Mechanical Engineering Students Advance in NASA Challenge
Students developing a device to harvest water from the moon and Mars advanced in the national competition.
For the second straight year, a team of Cal Poly mechanical engineering seniors has advanced to the semifinals of a NASA challenge to develop a device to harvest water from ice on the moon and Mars that could pave the way for extended manned space missions.
NASA and the National Institute of Aerospace announced that Cal Poly was among a dozen teams from universities across the nation named to the next round of the 2021 Revolutionary Aerospace Systems Concepts — Academic Linkage (RASC-AL) Special Edition: Moon to Mars Ice & Prospecting Challenge. The finalists will design, build and test prototype systems capable of extracting water from ice deposits buried beneath simulated lunar or Martian soil.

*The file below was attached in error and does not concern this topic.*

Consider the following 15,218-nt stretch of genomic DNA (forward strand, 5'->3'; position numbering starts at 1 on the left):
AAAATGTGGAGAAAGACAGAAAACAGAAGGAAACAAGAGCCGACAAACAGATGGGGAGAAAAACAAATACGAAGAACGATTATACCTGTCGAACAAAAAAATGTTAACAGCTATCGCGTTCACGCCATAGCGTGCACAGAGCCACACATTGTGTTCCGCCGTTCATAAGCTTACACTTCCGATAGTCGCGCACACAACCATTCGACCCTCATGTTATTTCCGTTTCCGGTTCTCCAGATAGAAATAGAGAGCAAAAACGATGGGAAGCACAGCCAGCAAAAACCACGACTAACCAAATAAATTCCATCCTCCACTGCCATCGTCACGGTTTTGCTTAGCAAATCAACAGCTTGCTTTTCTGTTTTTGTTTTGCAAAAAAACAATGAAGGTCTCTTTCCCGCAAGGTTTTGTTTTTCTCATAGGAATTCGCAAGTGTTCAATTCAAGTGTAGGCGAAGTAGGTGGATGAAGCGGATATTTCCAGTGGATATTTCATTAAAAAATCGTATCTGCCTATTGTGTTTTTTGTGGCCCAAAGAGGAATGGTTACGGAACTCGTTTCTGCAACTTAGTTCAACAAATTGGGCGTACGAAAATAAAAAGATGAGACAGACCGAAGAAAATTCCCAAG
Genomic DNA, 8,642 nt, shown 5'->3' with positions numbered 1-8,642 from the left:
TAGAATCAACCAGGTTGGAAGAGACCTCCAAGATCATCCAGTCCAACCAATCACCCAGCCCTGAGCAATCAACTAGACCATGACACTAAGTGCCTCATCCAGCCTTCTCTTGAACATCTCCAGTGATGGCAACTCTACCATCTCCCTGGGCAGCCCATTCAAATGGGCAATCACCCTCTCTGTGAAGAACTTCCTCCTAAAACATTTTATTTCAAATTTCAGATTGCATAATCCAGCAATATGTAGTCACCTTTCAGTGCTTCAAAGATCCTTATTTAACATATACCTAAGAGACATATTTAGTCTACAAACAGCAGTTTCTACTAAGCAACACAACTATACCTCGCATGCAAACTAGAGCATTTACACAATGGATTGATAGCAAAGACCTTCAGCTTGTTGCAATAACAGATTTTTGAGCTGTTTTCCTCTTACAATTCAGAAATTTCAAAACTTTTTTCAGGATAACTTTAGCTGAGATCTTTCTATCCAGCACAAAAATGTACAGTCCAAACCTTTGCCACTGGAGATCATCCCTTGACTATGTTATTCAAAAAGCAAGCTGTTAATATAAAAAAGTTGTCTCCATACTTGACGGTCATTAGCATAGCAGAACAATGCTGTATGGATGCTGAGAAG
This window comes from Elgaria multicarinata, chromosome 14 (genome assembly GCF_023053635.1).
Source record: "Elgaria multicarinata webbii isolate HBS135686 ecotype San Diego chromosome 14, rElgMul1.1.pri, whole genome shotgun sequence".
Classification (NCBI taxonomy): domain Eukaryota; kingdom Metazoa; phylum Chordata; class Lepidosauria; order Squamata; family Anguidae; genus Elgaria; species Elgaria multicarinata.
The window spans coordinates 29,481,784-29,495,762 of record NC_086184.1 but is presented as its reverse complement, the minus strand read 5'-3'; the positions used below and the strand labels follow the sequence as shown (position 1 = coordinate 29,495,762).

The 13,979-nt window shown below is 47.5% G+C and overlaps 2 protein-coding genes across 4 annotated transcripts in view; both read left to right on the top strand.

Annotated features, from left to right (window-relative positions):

The Cal Poly entry is named Sub-lunar Tap Yielding eXplorer and Surface Telemetry Operations and Next-generation Excavation System, or STYX & STONES, in the 2020-21 challenge. It is just the second time the university has entered the competition.
“I am extremely proud of all of the members on this team,” said student project manager Michelle Leclere, a fourth-year mechanical engineering major from Roseville, California. “Everyone is excited to participate in this challenge because it provides a chance to work/network with NASA engineers and engage in an extremely technically challenging project. Many of the students on our team are also interested in pursuing a career in aerospace/space exploration.
To learn more about the Moon to Mars Ice & Prospecting Challenge, visit: http://specialedition.rascal.nianet.org/.